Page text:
By Haddon Libby

The Joshua Tree Music Festival is underway from Thursday October 10th through Sunday October 13th.  Taking the stage on Friday night at 10pm are JTMF favorites, The California Honeydrops.

The Honeydrops are the creation of guitarist, trumpeter and vocalist Lech Wierzynkski and drummer Ben Malament.  CV Weekly had the distinct honor of interviewing Ben Malament during a break in rehearsal at their Bay Area studio.

If you are unfamiliar with the Honeydrops’ sound, theirs is a sweet mixture of old sounds and new styles fused in a way that brings people of all ages together with smiles, sways and the occasional swing dancers.  Their music is rich jambalaya of New Orleans-influenced jazz and blues with R&B and funk rhythms.  On percussion, Malament has a unique assortment of instruments that will include an antique Maid-Rite washboard, a jug or gutbucket bass.


“Translating the energy of the live shows…that is the challenge,” offers Malament as we discussed their most recent release, the six-track EP, Honeydrops Live 2019.  The new album is a collection of favorite live performances from the road.  One of the things that Malament likes most about performing live goes back to their origins in the BART subway stations in Oakland. Malament loves the “improvisational direction” that a live performance can bring.  Audience energy is something that they pay attention to, “We want people moving and having a good time.”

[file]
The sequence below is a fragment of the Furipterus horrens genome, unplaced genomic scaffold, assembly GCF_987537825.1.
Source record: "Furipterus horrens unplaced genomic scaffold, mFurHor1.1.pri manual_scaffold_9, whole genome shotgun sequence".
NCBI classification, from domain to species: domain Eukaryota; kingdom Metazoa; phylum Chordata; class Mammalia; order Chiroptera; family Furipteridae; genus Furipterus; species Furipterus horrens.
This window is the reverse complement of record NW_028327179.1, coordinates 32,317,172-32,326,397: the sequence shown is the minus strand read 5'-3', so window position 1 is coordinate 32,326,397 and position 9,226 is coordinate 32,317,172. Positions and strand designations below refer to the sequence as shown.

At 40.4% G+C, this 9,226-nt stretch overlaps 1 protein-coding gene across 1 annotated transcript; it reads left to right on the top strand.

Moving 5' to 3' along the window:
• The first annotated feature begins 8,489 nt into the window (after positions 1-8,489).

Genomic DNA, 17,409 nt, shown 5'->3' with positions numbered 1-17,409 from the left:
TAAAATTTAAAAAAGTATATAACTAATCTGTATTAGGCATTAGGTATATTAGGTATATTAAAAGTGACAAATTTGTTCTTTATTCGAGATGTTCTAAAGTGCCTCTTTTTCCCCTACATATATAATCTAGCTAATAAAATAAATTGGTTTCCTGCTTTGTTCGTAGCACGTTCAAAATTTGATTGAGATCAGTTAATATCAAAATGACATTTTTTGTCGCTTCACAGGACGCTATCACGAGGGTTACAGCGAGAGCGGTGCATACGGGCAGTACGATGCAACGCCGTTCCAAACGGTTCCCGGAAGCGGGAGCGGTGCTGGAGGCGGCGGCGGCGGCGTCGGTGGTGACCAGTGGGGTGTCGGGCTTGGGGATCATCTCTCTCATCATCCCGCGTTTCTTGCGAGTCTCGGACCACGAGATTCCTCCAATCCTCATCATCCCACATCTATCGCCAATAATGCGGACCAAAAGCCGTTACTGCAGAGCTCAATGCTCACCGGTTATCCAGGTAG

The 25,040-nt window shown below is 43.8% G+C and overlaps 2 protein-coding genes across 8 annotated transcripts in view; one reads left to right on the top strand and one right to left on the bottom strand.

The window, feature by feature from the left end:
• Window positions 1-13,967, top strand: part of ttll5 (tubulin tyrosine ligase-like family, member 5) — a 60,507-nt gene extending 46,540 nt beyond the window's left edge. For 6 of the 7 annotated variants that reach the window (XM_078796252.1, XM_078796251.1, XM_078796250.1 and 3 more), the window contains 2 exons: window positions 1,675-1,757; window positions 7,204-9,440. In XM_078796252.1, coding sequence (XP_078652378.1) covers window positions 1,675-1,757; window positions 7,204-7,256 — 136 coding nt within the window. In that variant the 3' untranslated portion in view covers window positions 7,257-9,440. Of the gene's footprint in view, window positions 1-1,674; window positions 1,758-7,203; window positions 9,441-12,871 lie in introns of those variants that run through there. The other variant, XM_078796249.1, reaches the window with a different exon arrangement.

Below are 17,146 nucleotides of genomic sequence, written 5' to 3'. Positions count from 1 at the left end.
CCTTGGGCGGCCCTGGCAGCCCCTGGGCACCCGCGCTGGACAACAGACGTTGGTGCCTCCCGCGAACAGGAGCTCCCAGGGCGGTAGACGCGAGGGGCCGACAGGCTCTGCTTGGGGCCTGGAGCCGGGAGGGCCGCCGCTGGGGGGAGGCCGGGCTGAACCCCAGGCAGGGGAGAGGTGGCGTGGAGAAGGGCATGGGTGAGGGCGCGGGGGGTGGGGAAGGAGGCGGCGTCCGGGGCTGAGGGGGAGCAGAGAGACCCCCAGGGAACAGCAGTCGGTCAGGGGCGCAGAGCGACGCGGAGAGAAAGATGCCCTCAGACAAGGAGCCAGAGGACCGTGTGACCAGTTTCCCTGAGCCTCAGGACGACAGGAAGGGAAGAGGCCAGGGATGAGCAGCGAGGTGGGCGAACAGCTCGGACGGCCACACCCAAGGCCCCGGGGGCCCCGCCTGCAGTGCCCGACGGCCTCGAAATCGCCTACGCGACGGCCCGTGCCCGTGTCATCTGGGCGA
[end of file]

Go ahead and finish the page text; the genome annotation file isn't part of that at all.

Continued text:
The Honeydrops most popular track, “When It Was Wrong,” is a swinging, soulful, upbeat and happy tune that playfully ponders the end of a relationship and the choice to remember the good times and move on instead of accepting its descent into blandness and indifference.

Last year, the Drops as the band often calls themselves, released the double album Call It Home, Volumes 1 & 2.  The title track, “Call It Home,” is a bluesy duet between Lech and Bonnie Raitt.

That performance was the result of Raitt contacting Lech about the possibility of recording one of their songs, “Here Comes Love,” on her then upcoming album, Dig in Deep.  While their song did not make the album, it did lead to the band opening for Bonnie Raitt on her 2016/2017 tour in support of the album.

During that tour, Raitt would hang out in their dressing room, singing improvisational to whatever the band was jamming on.  One of their breaks during the tour, Raitt drove over to their studios in the Bay Area and recorded the title track to their 2018 double album set, Call It Home.  On that sixteen song set, there are two hidden gems that most people overlook that include the Bonnie Raitts’ keyboardist, Mike Finnigen.

Mike Finnigen is the 74-year-old keyboardist extraordinaire who has performed with the likes of Jimi Hendrix, Bob Dylan, Crosby, Stills & Nash, Eric Clapton, John Hiatt, Etta James, Joe Cocker, Buddy Guy, Keb Mo and countless others…not to mention his crazy good impression of Barry White.

Finnigan sat in and played on “Live Learn,” about as good a blue-eyed soul song as you will hear. The other track with Finnigan is “Silicone World,” a swanky, sexy, bluesy jazz number that juxtapositions the songs modern world focus with sounds that send one back to the fifties.

It is important to note that the band contributes 10% of their profits from every show to a local charity.  Their non-profit partnership program is called Spreadin’ Honey and meant to advance important projects in the cities that support them.  As there are still some open spots for local charities on their fall tour, visit the band’s website if you know of a deserving charity. 

To learn more about the California Honeydrops and their Spreadin’ Honey project, please visit  To see the full schedule for the 14th Annual Fall Joshua Tree Music Festival, please visit